Submitted to: Subtropical Plant Science
Publication Type: Peer Reviewed Journal
Publication Acceptance Date: April 10, 1999
Publication Date: N/A
Interpretive Summary: Early season weed competition can reduce kenaf growth and stalk yield. Application method and dosage level of five herbicides were evaluated for control of Texas panicum and Palmer amaranth, kenaf phytotoxicity, and effect on stalk yield. Trifluralin, pendimethalin, metolachlor, were applied either pre-plant incorporated or preemergence at two dosage levels. MSMA and fluazifop-P-butyl were applied postemergence at one or two sequential timings at two dosage levels. Only pre-plant incorporated treatments of trifluralin at 1.1 kg ha**-1 and pre-plant incorporated or preemergence applied pendimethalin treatments applied at 1.1 or 2.2 kg ha**-1 effectively controlled weed species present, had very little phytotoxic effects on kenaf and did not adversely affect kenaf stalk yield. Results of this study indicate that trifluralin or pendimethalin can effectively be used in the Rio Grande Valley of Texas to control early season weeds in kenaf without adverse effects on stalk yield.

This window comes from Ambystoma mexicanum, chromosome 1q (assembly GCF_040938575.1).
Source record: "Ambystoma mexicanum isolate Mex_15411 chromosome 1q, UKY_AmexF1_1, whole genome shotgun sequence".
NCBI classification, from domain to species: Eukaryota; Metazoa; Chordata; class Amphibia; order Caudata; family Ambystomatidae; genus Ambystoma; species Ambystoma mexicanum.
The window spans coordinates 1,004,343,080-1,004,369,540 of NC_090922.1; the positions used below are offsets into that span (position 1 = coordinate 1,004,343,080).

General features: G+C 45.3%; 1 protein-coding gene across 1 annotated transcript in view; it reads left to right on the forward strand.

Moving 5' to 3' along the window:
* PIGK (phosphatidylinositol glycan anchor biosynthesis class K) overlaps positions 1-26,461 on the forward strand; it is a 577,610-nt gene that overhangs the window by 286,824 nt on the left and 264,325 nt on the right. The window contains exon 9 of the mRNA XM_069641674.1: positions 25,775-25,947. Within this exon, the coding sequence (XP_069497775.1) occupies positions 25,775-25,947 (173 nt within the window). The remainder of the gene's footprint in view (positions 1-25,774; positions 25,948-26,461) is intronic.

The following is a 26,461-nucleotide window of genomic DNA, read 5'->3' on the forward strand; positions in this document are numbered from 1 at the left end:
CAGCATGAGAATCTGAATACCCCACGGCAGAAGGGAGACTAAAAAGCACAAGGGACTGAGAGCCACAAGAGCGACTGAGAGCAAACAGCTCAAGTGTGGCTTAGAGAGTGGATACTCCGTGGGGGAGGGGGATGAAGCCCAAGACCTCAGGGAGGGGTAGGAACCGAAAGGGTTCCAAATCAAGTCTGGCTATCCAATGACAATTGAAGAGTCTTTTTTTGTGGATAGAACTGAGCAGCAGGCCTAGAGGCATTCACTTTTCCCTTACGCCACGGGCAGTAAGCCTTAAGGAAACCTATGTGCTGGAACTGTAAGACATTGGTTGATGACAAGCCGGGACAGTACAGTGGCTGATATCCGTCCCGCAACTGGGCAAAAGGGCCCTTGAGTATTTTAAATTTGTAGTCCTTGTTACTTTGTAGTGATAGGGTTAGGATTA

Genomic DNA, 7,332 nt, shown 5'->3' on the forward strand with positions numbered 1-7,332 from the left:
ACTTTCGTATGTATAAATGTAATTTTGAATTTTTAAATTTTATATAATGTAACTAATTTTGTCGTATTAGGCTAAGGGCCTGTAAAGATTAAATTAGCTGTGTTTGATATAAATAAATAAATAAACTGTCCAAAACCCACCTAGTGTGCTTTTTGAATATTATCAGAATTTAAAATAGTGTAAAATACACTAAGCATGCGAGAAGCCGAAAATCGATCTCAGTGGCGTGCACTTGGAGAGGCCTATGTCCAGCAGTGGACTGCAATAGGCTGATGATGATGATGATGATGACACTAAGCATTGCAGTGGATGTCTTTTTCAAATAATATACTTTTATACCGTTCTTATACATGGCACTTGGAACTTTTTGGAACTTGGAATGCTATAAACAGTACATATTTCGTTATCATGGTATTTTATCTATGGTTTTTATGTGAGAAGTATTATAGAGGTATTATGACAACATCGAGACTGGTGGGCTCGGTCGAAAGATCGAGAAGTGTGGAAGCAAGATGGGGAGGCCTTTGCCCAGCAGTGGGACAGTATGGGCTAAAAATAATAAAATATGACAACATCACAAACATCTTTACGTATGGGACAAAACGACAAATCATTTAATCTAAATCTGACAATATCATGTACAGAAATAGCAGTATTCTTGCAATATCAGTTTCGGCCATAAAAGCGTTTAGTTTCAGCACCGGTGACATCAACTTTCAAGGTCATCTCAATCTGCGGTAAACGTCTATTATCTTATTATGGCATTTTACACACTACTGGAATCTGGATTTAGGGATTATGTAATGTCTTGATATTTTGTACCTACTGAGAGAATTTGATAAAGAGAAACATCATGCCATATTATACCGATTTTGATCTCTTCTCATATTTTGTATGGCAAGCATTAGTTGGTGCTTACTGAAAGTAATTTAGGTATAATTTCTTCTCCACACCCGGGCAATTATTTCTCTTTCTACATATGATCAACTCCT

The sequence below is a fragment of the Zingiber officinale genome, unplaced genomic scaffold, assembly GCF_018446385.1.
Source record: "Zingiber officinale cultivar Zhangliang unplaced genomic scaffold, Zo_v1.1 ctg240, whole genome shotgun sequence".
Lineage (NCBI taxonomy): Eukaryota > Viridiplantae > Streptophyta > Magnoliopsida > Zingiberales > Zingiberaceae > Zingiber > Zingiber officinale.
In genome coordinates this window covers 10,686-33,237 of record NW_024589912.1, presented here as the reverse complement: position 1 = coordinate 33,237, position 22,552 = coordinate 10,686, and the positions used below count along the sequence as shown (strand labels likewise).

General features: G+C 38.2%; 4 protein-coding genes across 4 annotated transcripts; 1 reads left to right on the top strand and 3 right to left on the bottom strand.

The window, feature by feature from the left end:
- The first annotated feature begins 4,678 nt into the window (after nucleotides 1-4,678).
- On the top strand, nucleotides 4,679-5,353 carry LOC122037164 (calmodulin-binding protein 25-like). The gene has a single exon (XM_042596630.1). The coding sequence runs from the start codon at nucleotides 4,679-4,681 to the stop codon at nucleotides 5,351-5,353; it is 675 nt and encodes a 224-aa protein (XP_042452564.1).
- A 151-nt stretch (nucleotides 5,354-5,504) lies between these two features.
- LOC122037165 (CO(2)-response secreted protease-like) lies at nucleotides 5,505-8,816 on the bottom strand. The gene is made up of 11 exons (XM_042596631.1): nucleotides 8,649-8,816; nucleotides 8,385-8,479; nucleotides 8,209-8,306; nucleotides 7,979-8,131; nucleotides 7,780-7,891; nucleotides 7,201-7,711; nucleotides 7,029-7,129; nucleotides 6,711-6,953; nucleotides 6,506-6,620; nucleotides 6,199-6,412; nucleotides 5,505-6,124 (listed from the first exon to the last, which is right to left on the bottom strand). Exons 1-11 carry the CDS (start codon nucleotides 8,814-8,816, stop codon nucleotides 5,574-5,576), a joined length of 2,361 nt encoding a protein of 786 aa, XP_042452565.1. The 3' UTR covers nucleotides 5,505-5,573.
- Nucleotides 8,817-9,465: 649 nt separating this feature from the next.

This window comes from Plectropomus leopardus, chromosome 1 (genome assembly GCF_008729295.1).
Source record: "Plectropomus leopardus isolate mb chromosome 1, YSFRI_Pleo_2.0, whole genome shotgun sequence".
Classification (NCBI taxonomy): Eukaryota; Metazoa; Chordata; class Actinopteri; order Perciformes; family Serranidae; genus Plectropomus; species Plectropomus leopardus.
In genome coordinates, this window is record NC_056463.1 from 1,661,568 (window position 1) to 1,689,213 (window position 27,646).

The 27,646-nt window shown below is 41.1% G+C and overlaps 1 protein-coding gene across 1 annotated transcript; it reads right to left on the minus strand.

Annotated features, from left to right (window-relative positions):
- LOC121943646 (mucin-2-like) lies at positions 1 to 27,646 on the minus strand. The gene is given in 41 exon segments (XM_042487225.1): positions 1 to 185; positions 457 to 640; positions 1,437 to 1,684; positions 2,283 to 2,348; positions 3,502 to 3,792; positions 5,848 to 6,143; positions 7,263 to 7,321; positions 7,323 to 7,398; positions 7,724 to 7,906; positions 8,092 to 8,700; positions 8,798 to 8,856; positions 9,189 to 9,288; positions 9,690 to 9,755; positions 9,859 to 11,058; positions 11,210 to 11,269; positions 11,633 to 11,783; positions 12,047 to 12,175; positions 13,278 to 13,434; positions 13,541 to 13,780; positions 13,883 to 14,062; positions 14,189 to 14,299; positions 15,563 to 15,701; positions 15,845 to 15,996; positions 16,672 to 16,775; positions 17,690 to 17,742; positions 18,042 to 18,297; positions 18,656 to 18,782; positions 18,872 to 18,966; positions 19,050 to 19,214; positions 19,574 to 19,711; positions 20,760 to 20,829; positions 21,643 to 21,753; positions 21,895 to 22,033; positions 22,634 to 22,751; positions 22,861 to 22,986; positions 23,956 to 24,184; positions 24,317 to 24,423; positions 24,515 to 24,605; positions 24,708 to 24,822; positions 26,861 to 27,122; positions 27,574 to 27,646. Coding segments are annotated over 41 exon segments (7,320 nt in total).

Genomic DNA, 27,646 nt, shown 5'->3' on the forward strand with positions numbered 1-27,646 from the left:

Technical Abstract: Early season weed competition in kenaf can reduce stand establishment and stalk yield. The objectives of this study were to identify herbicides for early season weed control in kenaf which would not be phytotoxic to kenaf but would control early season weeds primarily, Panicum texanum L. and Amaranthus palmeri. L., two of the most common and troublesome weeds in the Lower Rio Grande Valley. Sixteen herbicide treatments with five different herbicides were applied to kenaf either pre-plant incorporated (PPI), preemergence (PRE), or postemergence (POST). Dosage level and timing of herbicide applications for trifluralin, pendimethalin, metolachlor, MSMA, and fluazifop-P-butyl were also examined. Kenaf stalk yield was largest with trifluralin applied PRE at 1.1 kg ha**-1 and all of the pendimethalin treatments (either PPI or PRE). Pendimethalin treatments also produced the greatest plant heights. All other treatments had a reduced stalk yield. Greatest weed control, least herbicide phytotoxicity to kenaf, and greatest kenaf stalk weight were achieved with treatments of trifluralin applied at 1.1 kg ha**-1, or pendimethalin applied either PPI or PRE at 1.1 or 2.2 kg ha**-1. Results of this study indicate that trifluralin and pendimethalin can be used effectively for early season weed control in kenaf without adverse affects on crop development or yield.